Boomerang is great if you know you’re going to need to respond to a message later, and you aren’t sure what you want to say yet. Sometimes, though, you already know exactly what you want to say, you just want to send it later.
In that case, you want to go ahead and write the message and have Outlook worry about delivering it when you want it sent. We have had several of our customers ask us to build a plug-in that will allow them to do this. Fortunately, Outlook already provides that functionality, called Delayed Delivery. Here’s how to take advantage of it.
In Outlook 2007
To delay delivery of a message in Outlook 2007, open a new message, and click on the Options tab in the ribbon — as highlighted in the screenshot below.
Click the delay delivery button, and specify the time where you would like Outlook to send your message message in the dialog box that pops up.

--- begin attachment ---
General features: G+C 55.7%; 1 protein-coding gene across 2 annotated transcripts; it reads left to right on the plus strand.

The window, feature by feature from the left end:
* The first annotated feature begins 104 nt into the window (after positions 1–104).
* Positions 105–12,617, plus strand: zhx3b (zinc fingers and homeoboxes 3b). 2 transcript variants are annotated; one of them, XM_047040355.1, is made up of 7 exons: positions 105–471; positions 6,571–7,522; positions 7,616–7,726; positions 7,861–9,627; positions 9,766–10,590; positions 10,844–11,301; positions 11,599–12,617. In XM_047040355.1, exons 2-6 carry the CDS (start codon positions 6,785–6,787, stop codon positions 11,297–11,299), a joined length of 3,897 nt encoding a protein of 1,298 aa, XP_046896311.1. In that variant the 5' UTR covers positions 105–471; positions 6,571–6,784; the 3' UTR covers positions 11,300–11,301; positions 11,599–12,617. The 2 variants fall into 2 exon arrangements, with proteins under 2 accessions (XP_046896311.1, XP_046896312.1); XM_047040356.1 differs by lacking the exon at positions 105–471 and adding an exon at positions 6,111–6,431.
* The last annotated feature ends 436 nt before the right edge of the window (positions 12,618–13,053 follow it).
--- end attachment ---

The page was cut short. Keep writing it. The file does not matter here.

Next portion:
Now, just close the dialog to return to your message. Write whatever you want to say, and when you are finished, click the send button. Outlook will keep the message in your Outbox until the time you specified, then send it.
Remember, though, Outlook can only send email when it is actually running. So if you specify to send a message Sunday afternoon, but you shut down your computer for the weekend, the message will be delivered on Monday when Outlook launches.
In Outlook 2003
Just like in Outlook 2007, you want to go into the message options dialog to delay delivery. In Outlook 2003, you get there by clicking a toolbar button. Click the Options button as shown in the screenshot below.
The message options window looks exactly the same in Outlook 2003, so just set the time you want the message delivered in the dialog as shown above. As in Outlook 2007, delivery will happen the first time Outlook is running after the date and time you specified.
And that’s it!
Combine Delayed Delivery with Boomerang, and you’ve taken full control of how you respond to messages when timing matters.
Also try: three.sentenc.es for responding to emails you’re agonizing over quickly, Unsearch for finding out what your coworkers have written about a topic, and Gist to make sure that you’re as up-to-date on your recipients as possible.